I think chapters should always have titles. It tends to be essential in non-fiction books, and in my opinion it’s as important in fiction.  And even more so with the advent of the Kindle. There is nothing more dull than having two full screens or so at the start of the book merely listing Chapter 1, Chapter 2 etc. OK, these are hyperlinked to the relevant chapter, although I can’t actually see why you’d use that facility much, since Kindle remembers where you got up to, and opens the book on that page next time you call it up. You don’t have to go back to the chapter list to find where you were. And anyway, only a very organised person would remember the number of the chapter. You’d be far more likely to remember its name – our brains are built that way.

So why are so many authors reluctant to give a short name to each chapter? One word will do to act as a reflection of its content? A taster of what’s to come? Either would be far more appealing than Chapter X. Thrillers and mysteries often use time and dates to break up the text. That’s good too. Children’s fiction generally uses chapter names, so we’re all used to it. I can’t see any justification for dropping the practice when we progress to YA and adult works. There’s no logic to it.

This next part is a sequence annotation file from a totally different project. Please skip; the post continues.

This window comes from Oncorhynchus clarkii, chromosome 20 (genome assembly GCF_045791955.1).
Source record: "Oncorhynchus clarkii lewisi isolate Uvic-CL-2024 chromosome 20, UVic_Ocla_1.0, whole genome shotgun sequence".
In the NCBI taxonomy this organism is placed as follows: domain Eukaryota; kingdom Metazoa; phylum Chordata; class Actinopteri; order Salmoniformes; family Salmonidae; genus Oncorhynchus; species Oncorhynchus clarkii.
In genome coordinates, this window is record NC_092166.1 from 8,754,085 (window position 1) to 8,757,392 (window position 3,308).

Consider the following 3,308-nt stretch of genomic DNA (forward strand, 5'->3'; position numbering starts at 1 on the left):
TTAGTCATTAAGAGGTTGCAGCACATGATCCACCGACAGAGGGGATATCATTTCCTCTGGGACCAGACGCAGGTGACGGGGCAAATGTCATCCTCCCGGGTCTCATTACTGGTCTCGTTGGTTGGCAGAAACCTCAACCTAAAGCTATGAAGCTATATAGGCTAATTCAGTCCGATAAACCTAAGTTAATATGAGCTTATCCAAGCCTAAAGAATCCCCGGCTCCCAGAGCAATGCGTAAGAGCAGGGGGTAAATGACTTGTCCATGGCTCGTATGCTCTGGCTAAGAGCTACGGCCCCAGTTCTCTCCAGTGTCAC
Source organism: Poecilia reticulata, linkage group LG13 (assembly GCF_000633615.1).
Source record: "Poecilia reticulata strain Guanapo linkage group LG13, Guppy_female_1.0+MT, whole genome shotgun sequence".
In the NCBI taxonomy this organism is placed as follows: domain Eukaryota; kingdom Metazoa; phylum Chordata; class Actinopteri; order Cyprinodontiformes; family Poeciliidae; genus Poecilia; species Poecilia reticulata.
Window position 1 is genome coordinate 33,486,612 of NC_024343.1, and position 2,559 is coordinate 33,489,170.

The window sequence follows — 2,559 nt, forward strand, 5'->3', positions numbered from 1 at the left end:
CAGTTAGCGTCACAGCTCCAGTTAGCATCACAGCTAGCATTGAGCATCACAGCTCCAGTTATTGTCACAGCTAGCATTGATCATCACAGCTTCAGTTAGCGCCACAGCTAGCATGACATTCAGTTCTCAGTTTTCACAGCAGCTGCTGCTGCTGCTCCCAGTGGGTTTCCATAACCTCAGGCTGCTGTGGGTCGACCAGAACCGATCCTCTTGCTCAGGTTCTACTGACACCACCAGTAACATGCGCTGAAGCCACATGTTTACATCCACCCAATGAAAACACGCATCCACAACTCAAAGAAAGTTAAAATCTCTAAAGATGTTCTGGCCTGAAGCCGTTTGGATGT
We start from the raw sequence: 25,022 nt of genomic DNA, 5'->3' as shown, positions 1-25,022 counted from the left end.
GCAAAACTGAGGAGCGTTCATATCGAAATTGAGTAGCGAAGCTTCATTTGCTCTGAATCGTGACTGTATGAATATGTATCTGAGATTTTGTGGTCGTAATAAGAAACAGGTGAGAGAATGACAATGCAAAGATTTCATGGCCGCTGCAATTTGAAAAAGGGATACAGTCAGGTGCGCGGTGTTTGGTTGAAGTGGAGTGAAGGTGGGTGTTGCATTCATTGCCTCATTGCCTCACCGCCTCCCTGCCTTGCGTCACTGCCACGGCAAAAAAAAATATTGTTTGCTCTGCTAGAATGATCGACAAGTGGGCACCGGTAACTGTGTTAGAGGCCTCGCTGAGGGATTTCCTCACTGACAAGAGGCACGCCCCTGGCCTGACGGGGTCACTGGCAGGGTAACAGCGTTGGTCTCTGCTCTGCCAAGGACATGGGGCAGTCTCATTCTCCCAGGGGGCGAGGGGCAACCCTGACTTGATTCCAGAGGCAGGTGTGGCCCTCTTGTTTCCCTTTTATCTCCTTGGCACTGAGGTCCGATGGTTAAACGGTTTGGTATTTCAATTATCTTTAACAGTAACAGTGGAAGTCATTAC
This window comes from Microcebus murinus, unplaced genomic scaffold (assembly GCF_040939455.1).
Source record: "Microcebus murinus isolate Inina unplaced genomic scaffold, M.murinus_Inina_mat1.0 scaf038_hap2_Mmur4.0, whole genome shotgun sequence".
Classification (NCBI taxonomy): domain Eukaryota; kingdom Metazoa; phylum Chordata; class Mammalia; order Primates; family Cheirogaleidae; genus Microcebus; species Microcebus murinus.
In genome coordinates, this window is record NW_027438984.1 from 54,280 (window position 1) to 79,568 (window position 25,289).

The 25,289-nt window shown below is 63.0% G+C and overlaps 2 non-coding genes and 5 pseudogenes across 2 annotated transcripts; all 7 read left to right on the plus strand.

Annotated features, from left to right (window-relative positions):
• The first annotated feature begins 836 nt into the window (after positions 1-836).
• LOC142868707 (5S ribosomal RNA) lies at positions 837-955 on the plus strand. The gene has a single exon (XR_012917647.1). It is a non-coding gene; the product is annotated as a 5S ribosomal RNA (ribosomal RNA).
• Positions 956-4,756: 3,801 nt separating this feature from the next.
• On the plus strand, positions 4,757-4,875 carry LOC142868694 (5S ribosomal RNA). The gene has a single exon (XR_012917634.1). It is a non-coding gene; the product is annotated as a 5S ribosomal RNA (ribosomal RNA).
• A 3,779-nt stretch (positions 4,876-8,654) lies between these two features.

I’ve had fun naming the chapters in my two forthcoming big projects, Something Fishy, a racy fishing mystery (fiction) and my non-fiction travel narrative Heads Above Water. For the latter I’ve incorporated a relevant French quotation too at the opening of each chapter, one that ties in with the heading. It didn’t take long and I think it adds a further level of enjoyment for the reader. For my fiction work, I’ve simply used a punchy gerund that best reflects the action of the chapter e.g. Meeting, Catching, Drowning. It wasn’t too demanding!

So, bring back chapter headings I say. Readers appreciate them. They’re memorable, entertaining and a lot more interesting than just a number.

There are a lot of book bloggers like me out there – new indie authors,  established ‘traditional’ authors, book reviewers and book lovers. I wondered what a good collective noun would be for us. I love collective nouns – a murder of crows, a charm of goldfinches, a labour of moles, and a pace of donkeys are just a few excellent examples.  Now, for bloggers, and particularly book bloggers? A shelf of bloggers? A library of bloggers perhaps? Since we’re all artists, how about a creativity of bloggers? An originality of bloggers? Most definitely a brilliance of bloggers! But there’s a strong sense of comaraderie amongst book bloggers too. We comment thoughtfully on each others’ blogs because we genuinely enjoy reading what fellow bloggers are writing about, as well as what they’re writing if they’re authors. So, an encouragement of bloggers? A friendship of bloggers? But what about the bad times, when we can’t think of anything to write (a slog of bloggers), when we’re getting behind with our blog (a backlog of bloggers), we can’t think what to write (a fog of bloggers) or we want to let off steam about something annoying us (a grump of bloggers) or we’ve had a bad self-promotion day (an in-the-dumps of bloggers)?